To overcome the fear that the experience of void gives man, he cannot but listen deeply to the void itself. The Jews of the desert–when bitten by the poisoned serpents–in order to be immunized from the poisoned bite, used to gaze at the bronze serpent on the camp’s pile. Jesus indicated that the bronze serpent is a symbol of the cross. The Bible gives humanity an absolute indication– man overcomes the cross by taking the cross, the pain by looking at the pain: he “crosses” void trusting to the void itself. The Prologue of the Bible according to John leads us to a holy comprehension of the void’s experience. Herewith, the most authentic reply that the Bible gives man and the whole of Christianity:—

The Bible according to John starts—
“In the beginning was the Word, and the Word was with God, and the Word was God.” (John 1:1)

This Word, in its Latin translation Verbum, was the Word. In Italian as well it has been translated as the “Verbum,” but it would be more correctly translated as the “Word.” In Greek it is Logos, more creative than “Verbum” or “Word.” Logos in Greek thought is that harmonizing force by which the chaos creates the universe, drawing the shapes, colours, and flavours from the chaos itself.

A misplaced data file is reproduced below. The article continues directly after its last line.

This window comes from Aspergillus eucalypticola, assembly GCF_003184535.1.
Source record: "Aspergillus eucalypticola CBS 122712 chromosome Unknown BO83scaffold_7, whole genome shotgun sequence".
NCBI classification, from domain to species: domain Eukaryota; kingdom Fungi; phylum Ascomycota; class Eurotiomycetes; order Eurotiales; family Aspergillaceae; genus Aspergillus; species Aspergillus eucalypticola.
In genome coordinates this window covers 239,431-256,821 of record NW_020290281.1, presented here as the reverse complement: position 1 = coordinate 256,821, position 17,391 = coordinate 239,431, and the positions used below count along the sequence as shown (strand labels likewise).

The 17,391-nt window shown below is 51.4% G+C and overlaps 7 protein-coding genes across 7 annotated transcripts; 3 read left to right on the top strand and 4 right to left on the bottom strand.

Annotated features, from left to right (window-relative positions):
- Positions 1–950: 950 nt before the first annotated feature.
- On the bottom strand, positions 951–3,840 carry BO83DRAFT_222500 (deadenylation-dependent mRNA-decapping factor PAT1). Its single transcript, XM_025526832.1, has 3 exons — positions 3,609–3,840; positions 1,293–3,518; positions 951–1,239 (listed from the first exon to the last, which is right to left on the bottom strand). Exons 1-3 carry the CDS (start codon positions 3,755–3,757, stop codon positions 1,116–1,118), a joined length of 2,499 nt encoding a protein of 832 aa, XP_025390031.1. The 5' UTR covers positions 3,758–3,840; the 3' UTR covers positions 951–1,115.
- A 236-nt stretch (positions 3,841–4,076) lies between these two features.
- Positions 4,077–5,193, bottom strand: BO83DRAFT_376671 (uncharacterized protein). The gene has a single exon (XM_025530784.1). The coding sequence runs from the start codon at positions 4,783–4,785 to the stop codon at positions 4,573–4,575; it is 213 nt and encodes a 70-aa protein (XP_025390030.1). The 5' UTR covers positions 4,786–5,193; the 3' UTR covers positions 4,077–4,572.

The Bible goes on:
“In the beginning he was by God: everything was done through him and nothing existing was done without him.”

He was with God in the beginning. Through him all things were made; without him nothing was made that has been made.
Facing this Biblical announcement, all of us Christians feel like lisping children not able to catch the novelties, the originality and the weight of this announcement. We are not able to truly listen to the Bible because we presume to understand its message already,….. because we have fixed ideas we do not want to give up, we cannot understand the message. If we were able to truly listen, we would be upset, renewed and modified by these Biblical words: we would experience them as a resurrection.